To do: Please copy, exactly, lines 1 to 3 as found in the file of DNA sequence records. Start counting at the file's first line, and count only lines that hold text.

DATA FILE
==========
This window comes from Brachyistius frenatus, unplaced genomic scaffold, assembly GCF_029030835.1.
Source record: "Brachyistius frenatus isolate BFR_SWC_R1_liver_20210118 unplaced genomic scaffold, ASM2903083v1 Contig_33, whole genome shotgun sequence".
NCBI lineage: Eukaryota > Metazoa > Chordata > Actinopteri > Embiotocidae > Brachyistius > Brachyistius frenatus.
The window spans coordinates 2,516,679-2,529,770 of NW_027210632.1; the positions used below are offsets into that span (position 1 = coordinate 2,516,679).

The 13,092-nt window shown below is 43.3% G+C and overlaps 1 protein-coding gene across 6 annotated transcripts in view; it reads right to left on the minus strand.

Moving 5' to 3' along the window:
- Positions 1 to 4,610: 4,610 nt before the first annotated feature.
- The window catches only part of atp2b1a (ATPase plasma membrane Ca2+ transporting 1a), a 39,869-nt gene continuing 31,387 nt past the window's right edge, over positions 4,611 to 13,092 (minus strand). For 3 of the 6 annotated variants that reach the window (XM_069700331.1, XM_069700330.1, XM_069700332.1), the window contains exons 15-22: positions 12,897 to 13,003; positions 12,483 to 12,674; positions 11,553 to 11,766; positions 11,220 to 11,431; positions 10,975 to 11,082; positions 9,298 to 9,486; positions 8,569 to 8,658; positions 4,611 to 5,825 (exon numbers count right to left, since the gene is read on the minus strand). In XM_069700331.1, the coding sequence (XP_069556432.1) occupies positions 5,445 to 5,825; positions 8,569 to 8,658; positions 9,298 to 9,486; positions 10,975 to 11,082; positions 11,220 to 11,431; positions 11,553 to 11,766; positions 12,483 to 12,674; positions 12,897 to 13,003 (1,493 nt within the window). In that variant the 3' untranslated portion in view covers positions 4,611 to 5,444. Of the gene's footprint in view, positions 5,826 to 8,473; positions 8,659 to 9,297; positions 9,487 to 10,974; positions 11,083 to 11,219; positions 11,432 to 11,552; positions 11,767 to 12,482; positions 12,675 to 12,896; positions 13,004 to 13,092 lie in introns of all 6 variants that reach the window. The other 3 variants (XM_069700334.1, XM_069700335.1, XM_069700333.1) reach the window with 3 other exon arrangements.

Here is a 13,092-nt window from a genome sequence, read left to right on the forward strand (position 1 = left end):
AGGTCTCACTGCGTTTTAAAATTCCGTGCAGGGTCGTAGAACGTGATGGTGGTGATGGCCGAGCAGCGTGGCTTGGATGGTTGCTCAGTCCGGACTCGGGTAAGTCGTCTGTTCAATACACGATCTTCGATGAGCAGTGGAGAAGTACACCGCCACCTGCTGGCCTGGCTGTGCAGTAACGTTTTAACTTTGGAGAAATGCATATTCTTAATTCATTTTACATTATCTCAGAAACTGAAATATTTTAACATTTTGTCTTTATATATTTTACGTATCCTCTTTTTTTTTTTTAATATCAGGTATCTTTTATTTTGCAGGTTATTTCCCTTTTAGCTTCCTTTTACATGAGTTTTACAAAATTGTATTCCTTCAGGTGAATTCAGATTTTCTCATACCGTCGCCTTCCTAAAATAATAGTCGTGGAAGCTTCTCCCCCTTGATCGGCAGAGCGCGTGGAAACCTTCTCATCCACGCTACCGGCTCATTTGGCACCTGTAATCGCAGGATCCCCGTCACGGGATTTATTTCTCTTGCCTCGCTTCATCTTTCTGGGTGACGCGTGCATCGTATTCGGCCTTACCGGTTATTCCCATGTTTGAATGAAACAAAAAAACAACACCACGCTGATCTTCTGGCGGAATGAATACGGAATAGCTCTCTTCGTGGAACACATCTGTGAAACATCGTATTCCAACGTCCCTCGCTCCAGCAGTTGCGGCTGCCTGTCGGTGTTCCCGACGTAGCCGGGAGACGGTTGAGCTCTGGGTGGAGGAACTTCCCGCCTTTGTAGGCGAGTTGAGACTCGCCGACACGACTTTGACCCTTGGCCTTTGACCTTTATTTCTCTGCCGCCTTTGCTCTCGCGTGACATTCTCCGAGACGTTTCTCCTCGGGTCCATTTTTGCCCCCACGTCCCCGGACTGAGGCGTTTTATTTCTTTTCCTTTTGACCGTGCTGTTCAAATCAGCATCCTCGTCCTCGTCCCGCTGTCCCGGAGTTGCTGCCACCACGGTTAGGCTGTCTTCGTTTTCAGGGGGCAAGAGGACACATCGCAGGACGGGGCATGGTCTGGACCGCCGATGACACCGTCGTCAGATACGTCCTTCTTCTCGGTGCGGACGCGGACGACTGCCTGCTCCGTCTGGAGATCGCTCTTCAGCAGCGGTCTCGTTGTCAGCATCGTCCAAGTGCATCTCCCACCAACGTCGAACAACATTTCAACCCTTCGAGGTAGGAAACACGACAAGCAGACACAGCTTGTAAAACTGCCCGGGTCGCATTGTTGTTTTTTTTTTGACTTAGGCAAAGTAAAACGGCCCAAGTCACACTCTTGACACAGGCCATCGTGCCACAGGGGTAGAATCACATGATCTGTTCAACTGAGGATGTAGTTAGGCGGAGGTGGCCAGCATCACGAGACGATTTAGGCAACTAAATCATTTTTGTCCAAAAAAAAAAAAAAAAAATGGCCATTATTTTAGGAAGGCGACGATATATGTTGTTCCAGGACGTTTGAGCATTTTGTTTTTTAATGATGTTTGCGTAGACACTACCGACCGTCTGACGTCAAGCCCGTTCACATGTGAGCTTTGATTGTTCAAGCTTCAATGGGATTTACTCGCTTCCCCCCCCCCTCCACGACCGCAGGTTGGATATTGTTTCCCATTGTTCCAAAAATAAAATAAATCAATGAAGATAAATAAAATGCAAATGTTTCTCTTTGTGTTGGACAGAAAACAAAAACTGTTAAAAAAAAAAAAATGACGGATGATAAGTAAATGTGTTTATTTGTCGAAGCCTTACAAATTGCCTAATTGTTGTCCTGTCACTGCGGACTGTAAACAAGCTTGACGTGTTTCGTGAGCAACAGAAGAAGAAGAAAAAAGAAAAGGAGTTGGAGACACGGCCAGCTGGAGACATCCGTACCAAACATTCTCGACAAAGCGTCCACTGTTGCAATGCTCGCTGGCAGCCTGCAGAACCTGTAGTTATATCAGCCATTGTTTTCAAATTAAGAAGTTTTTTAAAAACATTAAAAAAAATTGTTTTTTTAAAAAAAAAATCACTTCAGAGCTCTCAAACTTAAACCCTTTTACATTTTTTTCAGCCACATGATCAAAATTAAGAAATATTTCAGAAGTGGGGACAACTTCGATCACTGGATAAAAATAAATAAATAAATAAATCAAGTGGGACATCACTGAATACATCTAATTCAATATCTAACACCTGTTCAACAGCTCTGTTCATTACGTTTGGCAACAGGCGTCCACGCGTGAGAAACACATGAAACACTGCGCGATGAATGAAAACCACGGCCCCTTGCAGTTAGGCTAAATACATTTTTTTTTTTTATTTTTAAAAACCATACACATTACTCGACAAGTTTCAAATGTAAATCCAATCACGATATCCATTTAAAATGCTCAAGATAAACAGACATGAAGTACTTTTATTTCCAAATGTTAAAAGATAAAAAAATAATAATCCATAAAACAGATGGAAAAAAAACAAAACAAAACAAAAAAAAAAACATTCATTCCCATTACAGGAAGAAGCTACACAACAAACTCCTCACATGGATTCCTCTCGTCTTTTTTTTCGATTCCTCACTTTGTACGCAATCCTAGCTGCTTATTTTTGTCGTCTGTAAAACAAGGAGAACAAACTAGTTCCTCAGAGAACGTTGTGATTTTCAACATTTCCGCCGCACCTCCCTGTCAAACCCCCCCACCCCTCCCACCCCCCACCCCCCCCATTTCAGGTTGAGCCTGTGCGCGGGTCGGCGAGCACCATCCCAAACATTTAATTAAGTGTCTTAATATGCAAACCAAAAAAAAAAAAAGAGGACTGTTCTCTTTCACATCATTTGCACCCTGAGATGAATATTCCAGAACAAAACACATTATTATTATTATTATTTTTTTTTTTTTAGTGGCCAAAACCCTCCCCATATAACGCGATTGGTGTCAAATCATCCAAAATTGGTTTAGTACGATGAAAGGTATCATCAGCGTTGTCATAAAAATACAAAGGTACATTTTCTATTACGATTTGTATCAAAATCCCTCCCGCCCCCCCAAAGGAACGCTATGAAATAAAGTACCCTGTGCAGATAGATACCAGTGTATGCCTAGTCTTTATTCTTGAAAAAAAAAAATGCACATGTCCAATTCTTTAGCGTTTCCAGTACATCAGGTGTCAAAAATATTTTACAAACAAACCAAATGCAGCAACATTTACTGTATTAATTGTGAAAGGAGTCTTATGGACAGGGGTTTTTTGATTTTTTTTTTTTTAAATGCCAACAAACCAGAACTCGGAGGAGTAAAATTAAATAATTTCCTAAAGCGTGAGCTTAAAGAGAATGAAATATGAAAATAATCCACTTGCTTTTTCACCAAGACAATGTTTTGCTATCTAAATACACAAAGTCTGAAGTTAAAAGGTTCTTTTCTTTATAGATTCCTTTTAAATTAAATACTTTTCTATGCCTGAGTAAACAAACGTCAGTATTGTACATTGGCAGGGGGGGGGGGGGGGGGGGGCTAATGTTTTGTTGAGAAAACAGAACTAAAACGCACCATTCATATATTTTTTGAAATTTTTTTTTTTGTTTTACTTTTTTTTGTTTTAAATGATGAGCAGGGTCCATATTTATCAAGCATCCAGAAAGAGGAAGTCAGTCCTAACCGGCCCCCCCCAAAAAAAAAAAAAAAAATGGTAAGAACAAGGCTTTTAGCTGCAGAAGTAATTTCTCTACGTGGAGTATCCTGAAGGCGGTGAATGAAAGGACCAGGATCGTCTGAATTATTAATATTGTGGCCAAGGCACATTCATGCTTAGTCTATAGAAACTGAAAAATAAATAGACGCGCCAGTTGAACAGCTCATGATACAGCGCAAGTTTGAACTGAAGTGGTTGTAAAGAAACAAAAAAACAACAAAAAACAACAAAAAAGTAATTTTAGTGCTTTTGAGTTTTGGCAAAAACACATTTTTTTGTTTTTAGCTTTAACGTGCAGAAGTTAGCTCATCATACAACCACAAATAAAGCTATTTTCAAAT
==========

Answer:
This window comes from Brachyistius frenatus, unplaced genomic scaffold, assembly GCF_029030835.1.
Source record: "Brachyistius frenatus isolate BFR_SWC_R1_liver_20210118 unplaced genomic scaffold, ASM2903083v1 Contig_33, whole genome shotgun sequence".
NCBI lineage: Eukaryota > Metazoa > Chordata > Actinopteri > Embiotocidae > Brachyistius > Brachyistius frenatus.